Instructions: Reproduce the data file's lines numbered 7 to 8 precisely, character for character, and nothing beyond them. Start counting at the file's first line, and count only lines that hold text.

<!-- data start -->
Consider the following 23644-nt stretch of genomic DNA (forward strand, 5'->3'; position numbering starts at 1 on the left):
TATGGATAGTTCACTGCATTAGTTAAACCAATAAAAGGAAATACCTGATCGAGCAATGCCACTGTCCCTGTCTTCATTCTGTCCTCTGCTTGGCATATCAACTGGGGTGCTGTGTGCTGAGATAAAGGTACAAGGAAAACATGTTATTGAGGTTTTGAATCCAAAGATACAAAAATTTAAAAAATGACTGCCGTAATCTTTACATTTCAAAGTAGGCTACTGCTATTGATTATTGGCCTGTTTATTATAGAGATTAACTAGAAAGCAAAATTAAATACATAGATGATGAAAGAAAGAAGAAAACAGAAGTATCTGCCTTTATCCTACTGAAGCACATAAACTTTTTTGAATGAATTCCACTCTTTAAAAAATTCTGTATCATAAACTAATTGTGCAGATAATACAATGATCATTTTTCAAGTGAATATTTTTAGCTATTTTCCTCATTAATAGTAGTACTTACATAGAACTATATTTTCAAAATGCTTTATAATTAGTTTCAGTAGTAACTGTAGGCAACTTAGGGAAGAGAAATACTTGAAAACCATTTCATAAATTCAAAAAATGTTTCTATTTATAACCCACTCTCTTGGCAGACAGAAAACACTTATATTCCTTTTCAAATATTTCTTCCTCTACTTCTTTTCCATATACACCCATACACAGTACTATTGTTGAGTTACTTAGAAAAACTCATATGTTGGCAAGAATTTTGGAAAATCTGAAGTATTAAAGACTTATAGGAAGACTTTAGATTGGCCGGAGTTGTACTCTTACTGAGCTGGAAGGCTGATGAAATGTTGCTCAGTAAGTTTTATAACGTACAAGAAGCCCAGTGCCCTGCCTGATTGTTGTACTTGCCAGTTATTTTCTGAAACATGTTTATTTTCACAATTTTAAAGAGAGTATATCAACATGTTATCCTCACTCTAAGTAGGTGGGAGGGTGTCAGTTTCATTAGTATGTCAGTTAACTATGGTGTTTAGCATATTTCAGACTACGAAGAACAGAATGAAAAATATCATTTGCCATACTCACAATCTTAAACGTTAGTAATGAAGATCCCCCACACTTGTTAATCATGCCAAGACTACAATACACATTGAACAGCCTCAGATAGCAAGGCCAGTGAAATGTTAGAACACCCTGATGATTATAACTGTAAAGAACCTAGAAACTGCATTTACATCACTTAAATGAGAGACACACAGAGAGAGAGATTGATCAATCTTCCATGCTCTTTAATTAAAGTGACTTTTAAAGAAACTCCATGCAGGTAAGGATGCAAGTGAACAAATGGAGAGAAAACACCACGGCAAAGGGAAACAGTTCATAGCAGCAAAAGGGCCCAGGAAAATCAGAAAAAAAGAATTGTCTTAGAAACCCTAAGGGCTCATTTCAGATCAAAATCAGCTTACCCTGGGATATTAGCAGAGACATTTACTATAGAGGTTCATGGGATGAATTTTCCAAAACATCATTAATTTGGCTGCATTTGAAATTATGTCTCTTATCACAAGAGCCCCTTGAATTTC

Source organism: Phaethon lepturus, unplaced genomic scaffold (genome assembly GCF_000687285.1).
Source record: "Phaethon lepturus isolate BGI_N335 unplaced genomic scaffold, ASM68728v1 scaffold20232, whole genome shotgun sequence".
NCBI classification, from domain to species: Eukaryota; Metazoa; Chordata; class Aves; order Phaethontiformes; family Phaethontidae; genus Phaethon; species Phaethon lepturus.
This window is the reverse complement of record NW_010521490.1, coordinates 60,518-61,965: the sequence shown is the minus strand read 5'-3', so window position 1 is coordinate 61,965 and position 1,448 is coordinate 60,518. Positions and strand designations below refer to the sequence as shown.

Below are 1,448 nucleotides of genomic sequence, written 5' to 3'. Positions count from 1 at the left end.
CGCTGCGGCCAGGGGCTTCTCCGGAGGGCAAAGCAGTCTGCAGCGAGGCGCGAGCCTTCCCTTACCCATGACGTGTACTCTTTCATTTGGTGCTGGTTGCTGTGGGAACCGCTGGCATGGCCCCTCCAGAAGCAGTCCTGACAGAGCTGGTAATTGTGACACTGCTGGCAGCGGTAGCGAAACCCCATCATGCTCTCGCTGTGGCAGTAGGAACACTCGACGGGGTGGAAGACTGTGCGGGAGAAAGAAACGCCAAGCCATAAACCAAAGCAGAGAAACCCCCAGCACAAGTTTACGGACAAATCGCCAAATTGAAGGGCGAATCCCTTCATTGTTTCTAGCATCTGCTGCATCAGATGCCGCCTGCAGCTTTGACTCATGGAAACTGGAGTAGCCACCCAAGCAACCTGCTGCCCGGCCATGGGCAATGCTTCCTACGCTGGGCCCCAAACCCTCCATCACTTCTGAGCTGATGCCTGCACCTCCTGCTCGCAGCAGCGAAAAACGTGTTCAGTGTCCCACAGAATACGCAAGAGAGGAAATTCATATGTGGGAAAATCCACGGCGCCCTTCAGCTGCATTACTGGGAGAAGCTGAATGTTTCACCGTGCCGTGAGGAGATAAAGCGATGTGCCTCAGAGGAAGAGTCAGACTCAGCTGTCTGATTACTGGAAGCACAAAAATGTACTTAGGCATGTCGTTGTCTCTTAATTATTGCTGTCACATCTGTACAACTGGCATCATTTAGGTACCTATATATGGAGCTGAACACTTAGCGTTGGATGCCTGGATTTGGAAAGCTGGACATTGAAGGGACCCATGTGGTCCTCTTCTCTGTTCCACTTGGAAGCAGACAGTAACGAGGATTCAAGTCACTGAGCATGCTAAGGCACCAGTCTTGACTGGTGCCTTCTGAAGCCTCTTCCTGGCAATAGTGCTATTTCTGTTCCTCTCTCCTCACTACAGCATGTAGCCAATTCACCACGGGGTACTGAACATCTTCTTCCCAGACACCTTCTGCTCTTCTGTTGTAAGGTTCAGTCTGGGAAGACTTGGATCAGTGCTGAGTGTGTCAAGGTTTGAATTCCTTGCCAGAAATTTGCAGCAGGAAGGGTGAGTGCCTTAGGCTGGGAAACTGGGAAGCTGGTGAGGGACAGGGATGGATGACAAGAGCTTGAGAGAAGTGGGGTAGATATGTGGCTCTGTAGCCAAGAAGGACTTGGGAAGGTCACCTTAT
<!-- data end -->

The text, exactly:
Below are 1,448 nucleotides of genomic sequence, written 5' to 3'. Positions count from 1 at the left end.
CGCTGCGGCCAGGGGCTTCTCCGGAGGGCAAAGCAGTCTGCAGCGAGGCGCGAGCCTTCCCTTACCCATGACGTGTACTCTTTCATTTGGTGCTGGTTGCTGTGGGAACCGCTGGCATGGCCCCTCCAGAAGCAGTCCTGACAGAGCTGGTAATTGTGACACTGCTGGCAGCGGTAGCGAAACCCCATCATGCTCTCGCTGTGGCAGTAGGAACACTCGACGGGGTGGAAGACTGTGCGGGAGAAAGAAACGCCAAGCCATAAACCAAAGCAGAGAAACCCCCAGCACAAGTTTACGGACAAATCGCCAAATTGAAGGGCGAATCCCTTCATTGTTTCTAGCATCTGCTGCATCAGATGCCGCCTGCAGCTTTGACTCATGGAAACTGGAGTAGCCACCCAAGCAACCTGCTGCCCGGCCATGGGCAATGCTTCCTACGCTGGGCCCCAAACCCTCCATCACTTCTGAGCTGATGCCTGCACCTCCTGCTCGCAGCAGCGAAAAACGTGTTCAGTGTCCCACAGAATACGCAAGAGAGGAAATTCATATGTGGGAAAATCCACGGCGCCCTTCAGCTGCATTACTGGGAGAAGCTGAATGTTTCACCGTGCCGTGAGGAGATAAAGCGATGTGCCTCAGAGGAAGAGTCAGACTCAGCTGTCTGATTACTGGAAGCACAAAAATGTACTTAGGCATGTCGTTGTCTCTTAATTATTGCTGTCACATCTGTACAACTGGCATCATTTAGGTACCTATATATGGAGCTGAACACTTAGCGTTGGATGCCTGGATTTGGAAAGCTGGACATTGAAGGGACCCATGTGGTCCTCTTCTCTGTTCCACTTGGAAGCAGACAGTAACGAGGATTCAAGTCACTGAGCATGCTAAGGCACCAGTCTTGACTGGTGCCTTCTGAAGCCTCTTCCTGGCAATAGTGCTATTTCTGTTCCTCTCTCCTCACTACAGCATGTAGCCAATTCACCACGGGGTACTGAACATCTTCTTCCCAGACACCTTCTGCTCTTCTGTTGTAAGGTTCAGTCTGGGAAGACTTGGATCAGTGCTGAGTGTGTCAAGGTTTGAATTCCTTGCCAGAAATTTGCAGCAGGAAGGGTGAGTGCCTTAGGCTGGGAAACTGGGAAGCTGGTGAGGGACAGGGATGGATGACAAGAGCTTGAGAGAAGTGGGGTAGATATGTGGCTCTGTAGCCAAGAAGGACTTGGGAAGGTCACCTTAT